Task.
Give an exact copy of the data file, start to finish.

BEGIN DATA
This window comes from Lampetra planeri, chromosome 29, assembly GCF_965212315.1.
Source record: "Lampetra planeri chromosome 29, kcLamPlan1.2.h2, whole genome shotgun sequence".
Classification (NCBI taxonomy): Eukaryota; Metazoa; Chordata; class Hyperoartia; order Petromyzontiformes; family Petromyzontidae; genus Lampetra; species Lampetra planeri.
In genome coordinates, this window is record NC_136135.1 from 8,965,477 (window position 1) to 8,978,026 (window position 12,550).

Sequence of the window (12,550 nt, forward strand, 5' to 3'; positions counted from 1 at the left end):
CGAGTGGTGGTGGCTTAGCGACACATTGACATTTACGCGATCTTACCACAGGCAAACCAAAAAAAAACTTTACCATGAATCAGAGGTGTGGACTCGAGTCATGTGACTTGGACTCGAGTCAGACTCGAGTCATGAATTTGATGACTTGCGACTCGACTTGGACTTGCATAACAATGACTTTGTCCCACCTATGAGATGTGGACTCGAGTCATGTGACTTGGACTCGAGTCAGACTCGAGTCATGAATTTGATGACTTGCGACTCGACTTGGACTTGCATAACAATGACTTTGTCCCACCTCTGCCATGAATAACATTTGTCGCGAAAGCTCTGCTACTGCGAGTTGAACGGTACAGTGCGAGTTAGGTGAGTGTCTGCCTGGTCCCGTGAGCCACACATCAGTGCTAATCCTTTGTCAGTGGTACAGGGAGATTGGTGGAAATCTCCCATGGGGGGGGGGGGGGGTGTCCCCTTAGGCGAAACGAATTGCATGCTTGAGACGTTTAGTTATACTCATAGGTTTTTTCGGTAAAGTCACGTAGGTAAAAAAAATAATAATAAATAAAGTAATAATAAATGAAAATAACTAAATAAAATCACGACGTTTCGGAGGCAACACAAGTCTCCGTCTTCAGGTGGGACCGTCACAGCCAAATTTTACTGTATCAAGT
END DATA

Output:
This window comes from Lampetra planeri, chromosome 29, assembly GCF_965212315.1.
Source record: "Lampetra planeri chromosome 29, kcLamPlan1.2.h2, whole genome shotgun sequence".
Classification (NCBI taxonomy): Eukaryota; Metazoa; Chordata; class Hyperoartia; order Petromyzontiformes; family Petromyzontidae; genus Lampetra; species Lampetra planeri.
In genome coordinates, this window is record NC_136135.1 from 8,965,477 (window position 1) to 8,978,026 (window position 12,550).

Sequence of the window (12,550 nt, forward strand, 5' to 3'; positions counted from 1 at the left end):
CGAGTGGTGGTGGCTTAGCGACACATTGACATTTACGCGATCTTACCACAGGCAAACCAAAAAAAAACTTTACCATGAATCAGAGGTGTGGACTCGAGTCATGTGACTTGGACTCGAGTCAGACTCGAGTCATGAATTTGATGACTTGCGACTCGACTTGGACTTGCATAACAATGACTTTGTCCCACCTATGAGATGTGGACTCGAGTCATGTGACTTGGACTCGAGTCAGACTCGAGTCATGAATTTGATGACTTGCGACTCGACTTGGACTTGCATAACAATGACTTTGTCCCACCTCTGCCATGAATAACATTTGTCGCGAAAGCTCTGCTACTGCGAGTTGAACGGTACAGTGCGAGTTAGGTGAGTGTCTGCCTGGTCCCGTGAGCCACACATCAGTGCTAATCCTTTGTCAGTGGTACAGGGAGATTGGTGGAAATCTCCCATGGGGGGGGGGGGGGGTGTCCCCTTAGGCGAAACGAATTGCATGCTTGAGACGTTTAGTTATACTCATAGGTTTTTTCGGTAAAGTCACGTAGGTAAAAAAAATAATAATAAATAAAGTAATAATAAATGAAAATAACTAAATAAAATCACGACGTTTCGGAGGCAACACAAGTCTCCGTCTTCAGGTGGGACCGTCACAGCCAAATTTTACTGTATCAAGT